Ben Murphy was one of the police officers assigned to keep the peace in the poor neighborhood of Millington. Ben liked his job as a police officer and to him, wearing the badge was an honor.
He came from a long line of police officers; his father’s career had been a successful one, but Ben was not impressed by it because he knew his father had risen up the ranks so quickly because he was a dirty cop.
When the man died in a planned revenge attack, Ben had no tears to shed. He had been proven right — it was more honorable to do the right thing. That’s what he thought when Rodney Jacobs, his partner then, had approached him with an under-the-table deal.
“Hey Ben, my buddy, don’t you look absolutely rosy this morning,” Rodney said on that bright morning.
Ben liked to wear colorful clothing because colors pleased him, and Rodney enjoyed calling him out on it in his jokes.
“Hey Rodney,” Ben groaned. “It’s too early to be teasing don’t you think?”
“Look buddy, I wanted to run something by you, it’s about the fiasco with the gang leader we’re investigating.”
That had Ben’s attention. At the time of their conversation, he and Rodney had been trying to arrest a crime boss who seemed to have influence within the justice structure.
“What about it?” he asked. “Any new leads?”
“No, that’s what I wanted to talk about. We will have to do a lot more investigative work trying to figure out the case but his people are ready to pay handsomely if we pin his latest crime on someone else,” Rodney had said.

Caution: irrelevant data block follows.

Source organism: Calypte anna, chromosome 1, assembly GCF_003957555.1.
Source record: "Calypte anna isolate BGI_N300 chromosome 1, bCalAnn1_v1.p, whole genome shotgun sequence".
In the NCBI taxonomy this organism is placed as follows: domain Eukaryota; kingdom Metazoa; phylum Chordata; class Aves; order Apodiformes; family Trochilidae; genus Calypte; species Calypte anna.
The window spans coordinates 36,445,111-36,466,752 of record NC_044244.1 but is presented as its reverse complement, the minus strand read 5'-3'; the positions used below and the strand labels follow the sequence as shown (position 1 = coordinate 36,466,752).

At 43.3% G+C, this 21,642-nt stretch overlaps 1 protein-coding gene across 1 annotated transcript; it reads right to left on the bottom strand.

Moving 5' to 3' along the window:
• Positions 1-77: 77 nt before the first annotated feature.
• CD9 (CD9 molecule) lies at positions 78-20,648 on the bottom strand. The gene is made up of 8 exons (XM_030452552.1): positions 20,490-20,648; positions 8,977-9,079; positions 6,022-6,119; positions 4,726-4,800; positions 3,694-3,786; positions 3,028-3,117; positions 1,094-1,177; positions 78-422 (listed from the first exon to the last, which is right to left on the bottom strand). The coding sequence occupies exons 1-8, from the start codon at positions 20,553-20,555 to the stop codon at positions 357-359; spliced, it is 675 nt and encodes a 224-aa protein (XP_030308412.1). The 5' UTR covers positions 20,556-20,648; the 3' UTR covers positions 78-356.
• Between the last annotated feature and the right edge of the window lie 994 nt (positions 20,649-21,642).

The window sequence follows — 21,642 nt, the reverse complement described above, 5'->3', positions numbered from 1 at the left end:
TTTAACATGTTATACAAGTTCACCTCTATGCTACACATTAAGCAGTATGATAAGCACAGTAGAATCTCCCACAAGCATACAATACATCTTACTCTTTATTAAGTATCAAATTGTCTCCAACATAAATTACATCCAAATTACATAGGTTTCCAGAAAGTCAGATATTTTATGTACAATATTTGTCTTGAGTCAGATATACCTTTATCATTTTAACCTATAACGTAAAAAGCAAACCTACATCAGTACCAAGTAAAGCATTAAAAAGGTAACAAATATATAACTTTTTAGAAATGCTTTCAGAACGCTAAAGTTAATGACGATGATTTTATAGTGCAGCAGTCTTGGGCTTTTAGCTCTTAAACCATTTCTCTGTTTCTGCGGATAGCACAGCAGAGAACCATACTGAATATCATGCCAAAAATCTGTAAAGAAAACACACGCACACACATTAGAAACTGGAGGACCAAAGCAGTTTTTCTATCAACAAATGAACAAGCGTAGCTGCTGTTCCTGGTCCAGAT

Ben had not been comfortable with that. He wanted to put the man behind bars for a long time to punish him for his crimes.
“It’s only right that he faces the consequences of his actions Rod, the world will be better for it. We can’t let monsters like him keep roaming the streets. What if it was your daughter he was accused of drugging and raping tomorrow.”
“I’m doing this for my family Ben, I’m not asking you to commit a crime. I’m just asking you to look the other way for a large sum of money …or a promotion. I know your father liked those.”
The statement got Ben very angry, but it did not matter; he was already determined to stay out of the shady business. So he kept pursuing the case until somehow, the crime boss got to his captain, who requested that he be put off the case and transferred to a more quiet area of the city.
The place was a nondescript town with a population of just over a thousand, 10% of whom were beggars. The elites called the place the pond because it was the most poverty-stricken part of Millington.
“Rodney warned you to just play along but you refused. Now the higher powers want your head and I can’t protect you. All I can do is send you away for some time. Go and cool off at the pond,” the captain told him when he was summoned one Monday morning.
Ben supposed it was punishment for kicking the hornet’s nest. So while he remained at the pond, he lived at the precinct’s officer quarters and patrolled the streets.
Life there was different, and the streets were often quiet. It was a poor part of the city, and hardly anything happened. Nobody had anything worth stealing, and they all knew one another.
Ben’s favorite part of his patrol was when he got to meet a cute freckle-faced girl who looked exactly like he would want his daughter to look if he had one. The first time they met, she was about to get thrown in jail for attempting to lift groceries.
“Do you know how much trouble you’re in?” Ben had asked her while they waited for her mother.